Breaking into the venture capital industry is notoriously hard. Top firms rarely post job openings on their websites and many enter the field only after a career elsewhere, providing them with track records as startup founders or execs at top tech companies.
But industry insiders say that it is also possible to land a coveted entry-level job and work your way up the ranks to a top investing partner.
And there are three easy things anyone can do today to begin to learn the ropes and improve the chances of landing such a job.
The tips come from recruiters at two top venture firms and a VC at Index Ventures, all of whom shared their advice at Business Insider's subscribers-only webinar this week on "How to land a job in venture capital," hosted by senior startups/VCs reporter Melia Russell.
The first recommendation is from Paula Judge, the head talent recruiter at Accel, a top venture firm which has funded tech companies like Facebook, Slack, Dropbox, and Spotify.
She says that anyone looking to become a VC should immediately find a company they like and start analyzing to determine if it is a company that would be a good investment. That company could be in a specific industry that you love, or the maker of an app or product you use daily. It could be a startup or a public company.
The point of the exercise, she says, is see if you actually like doing what VCs do every day and to practice deep dive research on things like business models and market size. If the research convinces you that the company is a worthy investment, the next step is to practice how to convincingly advocate for that investment to others.
"It gets you in the position of being able to articulate why it is you love such a thing," Judge said.
Honing that skill pays off when you meet and converse with VCs. It is especially crucial if such meetings lead to job interviews, where you'd be expected to know the ins and outs of every company you're presenting on.
"You don't have to be a venture capitalist the day you walk in the door," she added, referring to a job interview. "But if you're not consuming the information and able to draw your own conclusions and speak about it, then you'll probably have a tough time making that leap to what the job is."
Another easy step you can take right now is to start following prominent VCs on Twitter, says Mark Goldberg, a partner at Index Ventures, another top Silicon Valley firm.
Goldberg, who joined Index in 2015 after serving as an exec at Dropbox, says Twitter is the best platform for getting up to speed on the trends VCs are talking about, and therefore watching, in the startup industry.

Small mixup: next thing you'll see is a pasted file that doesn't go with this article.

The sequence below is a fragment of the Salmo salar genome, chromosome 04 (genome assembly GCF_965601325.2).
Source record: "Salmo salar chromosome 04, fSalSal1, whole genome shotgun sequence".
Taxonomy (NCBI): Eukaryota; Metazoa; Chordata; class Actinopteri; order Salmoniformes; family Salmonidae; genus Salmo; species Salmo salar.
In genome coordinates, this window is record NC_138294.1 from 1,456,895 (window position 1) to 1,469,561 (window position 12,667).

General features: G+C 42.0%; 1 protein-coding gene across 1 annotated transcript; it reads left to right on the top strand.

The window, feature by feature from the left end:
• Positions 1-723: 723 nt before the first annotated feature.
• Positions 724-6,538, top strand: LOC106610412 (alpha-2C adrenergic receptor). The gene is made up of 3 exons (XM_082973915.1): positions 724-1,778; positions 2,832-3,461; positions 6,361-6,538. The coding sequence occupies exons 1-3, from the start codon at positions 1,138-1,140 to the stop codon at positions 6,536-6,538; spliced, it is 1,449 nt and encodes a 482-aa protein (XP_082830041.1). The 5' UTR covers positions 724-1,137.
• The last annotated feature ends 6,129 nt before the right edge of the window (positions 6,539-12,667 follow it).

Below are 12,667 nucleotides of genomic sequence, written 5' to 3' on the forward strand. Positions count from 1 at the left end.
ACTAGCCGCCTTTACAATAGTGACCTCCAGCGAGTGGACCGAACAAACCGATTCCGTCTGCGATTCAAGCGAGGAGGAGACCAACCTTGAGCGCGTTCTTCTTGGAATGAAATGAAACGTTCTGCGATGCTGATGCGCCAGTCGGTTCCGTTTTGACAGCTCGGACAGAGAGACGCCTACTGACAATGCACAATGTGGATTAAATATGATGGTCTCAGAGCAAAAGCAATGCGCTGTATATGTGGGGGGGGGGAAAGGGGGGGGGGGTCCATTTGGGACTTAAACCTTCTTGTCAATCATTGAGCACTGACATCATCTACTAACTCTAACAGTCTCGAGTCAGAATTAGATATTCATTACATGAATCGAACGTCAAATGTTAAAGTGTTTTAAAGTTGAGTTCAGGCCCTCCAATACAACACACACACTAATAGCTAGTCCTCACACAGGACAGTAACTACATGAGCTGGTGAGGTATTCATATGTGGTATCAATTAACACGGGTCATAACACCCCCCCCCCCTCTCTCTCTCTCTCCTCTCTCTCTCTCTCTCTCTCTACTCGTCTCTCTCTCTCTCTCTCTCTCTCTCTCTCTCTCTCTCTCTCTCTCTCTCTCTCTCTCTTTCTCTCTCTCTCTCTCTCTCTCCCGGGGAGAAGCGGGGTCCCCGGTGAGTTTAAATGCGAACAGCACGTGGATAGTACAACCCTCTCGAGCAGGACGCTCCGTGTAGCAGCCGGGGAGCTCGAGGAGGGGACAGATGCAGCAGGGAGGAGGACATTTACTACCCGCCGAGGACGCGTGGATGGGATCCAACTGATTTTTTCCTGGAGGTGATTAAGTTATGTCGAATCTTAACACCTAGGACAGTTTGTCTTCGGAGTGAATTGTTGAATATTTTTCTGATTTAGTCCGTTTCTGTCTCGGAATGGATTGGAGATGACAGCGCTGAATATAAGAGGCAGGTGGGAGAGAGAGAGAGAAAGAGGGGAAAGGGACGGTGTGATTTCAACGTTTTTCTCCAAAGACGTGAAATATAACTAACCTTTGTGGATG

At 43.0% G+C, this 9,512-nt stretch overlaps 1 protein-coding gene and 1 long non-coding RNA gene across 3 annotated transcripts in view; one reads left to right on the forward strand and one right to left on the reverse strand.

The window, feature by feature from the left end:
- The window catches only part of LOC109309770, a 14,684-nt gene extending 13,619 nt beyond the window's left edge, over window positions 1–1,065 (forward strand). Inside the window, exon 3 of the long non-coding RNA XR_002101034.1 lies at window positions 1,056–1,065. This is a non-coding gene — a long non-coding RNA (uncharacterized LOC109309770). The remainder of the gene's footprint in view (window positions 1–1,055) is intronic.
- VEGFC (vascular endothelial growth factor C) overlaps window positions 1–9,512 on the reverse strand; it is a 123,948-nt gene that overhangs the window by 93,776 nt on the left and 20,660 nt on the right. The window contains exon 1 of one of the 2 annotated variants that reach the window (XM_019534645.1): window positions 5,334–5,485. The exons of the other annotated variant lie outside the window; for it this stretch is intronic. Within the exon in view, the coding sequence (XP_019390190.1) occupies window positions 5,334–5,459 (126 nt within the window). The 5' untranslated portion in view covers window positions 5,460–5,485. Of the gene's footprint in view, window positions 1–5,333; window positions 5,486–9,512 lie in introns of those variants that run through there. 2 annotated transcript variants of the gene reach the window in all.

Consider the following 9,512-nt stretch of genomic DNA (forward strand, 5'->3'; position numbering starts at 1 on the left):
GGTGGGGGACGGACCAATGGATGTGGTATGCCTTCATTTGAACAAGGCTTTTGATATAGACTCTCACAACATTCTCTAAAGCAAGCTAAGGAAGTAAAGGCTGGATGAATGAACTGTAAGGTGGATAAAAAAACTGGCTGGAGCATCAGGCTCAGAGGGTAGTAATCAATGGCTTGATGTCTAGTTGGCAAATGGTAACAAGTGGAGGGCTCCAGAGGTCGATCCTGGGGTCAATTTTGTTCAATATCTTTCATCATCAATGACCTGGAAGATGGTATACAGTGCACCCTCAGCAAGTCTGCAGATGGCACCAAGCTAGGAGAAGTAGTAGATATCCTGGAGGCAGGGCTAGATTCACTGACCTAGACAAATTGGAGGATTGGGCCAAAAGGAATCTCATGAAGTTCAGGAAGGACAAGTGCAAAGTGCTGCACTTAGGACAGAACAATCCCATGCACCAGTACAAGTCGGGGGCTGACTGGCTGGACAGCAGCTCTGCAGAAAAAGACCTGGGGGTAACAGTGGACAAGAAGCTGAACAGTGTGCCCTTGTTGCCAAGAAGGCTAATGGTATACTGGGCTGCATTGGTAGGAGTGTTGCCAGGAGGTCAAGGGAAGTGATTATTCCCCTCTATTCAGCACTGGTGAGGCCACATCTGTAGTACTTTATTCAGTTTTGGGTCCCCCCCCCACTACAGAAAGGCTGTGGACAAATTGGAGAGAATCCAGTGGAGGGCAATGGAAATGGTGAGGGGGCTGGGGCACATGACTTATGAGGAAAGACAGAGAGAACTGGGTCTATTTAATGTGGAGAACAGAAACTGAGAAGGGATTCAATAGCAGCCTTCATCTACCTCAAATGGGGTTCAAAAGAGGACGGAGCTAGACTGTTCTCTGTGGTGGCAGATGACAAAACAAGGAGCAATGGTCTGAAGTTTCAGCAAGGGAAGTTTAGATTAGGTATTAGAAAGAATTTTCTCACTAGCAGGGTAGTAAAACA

He says finding and following just 15 VCs will get you started on the latest news in the startup world. That initial decision to fire up an account and following interesting investors, and possibly jump into discussions with them, could then serve as a starting point for developing your interests in particular companies and industries.
"Most VCs are somewhat vocal on Twitter. If you like what they're saying, if you want to build a relationship, that can be a really promising channel to start a conversation with someone individually," Goldberg added.
It can also be the place to spot those rare job postings for entry-level VC positions. 21-year-old Gaby Goldberg, for example, found an internship at Jeff Morris Jr.'s early-stage venture firm Chapter One when the investor posted the job opportunity on his Twitter feed, she told Business Insider. She's now an analyst at Bessemer Venture Partners.
The final piece of advice on things you can do right now that will help land a VC job comes from Jackie Xu, who's spent seven years identifying up-and-coming investors as a talent partner for Kleiner Perkins.
Xu said that now is a good time to reflect on how you've grown professionally in 2020 and what you learned about the business and startup worlds this year. From there, you can brainstorm the new skills you want in the coming year, as well as the opportunities you see on the horizon.
It's an exercise that Kleiner investors do for all of the firm's employees, as well as for its portfolio companies. Xu says it can be a great way to develop long-term career goals and figure out how best to achieve them.
"An easy thing to do at the end of today is to think about: what are the learnings, and then forward-looking for 2021, what are all the things that you want to gain, whether it's skillsets, companies you want to do research on, and kind of have that roadmap ready," she said.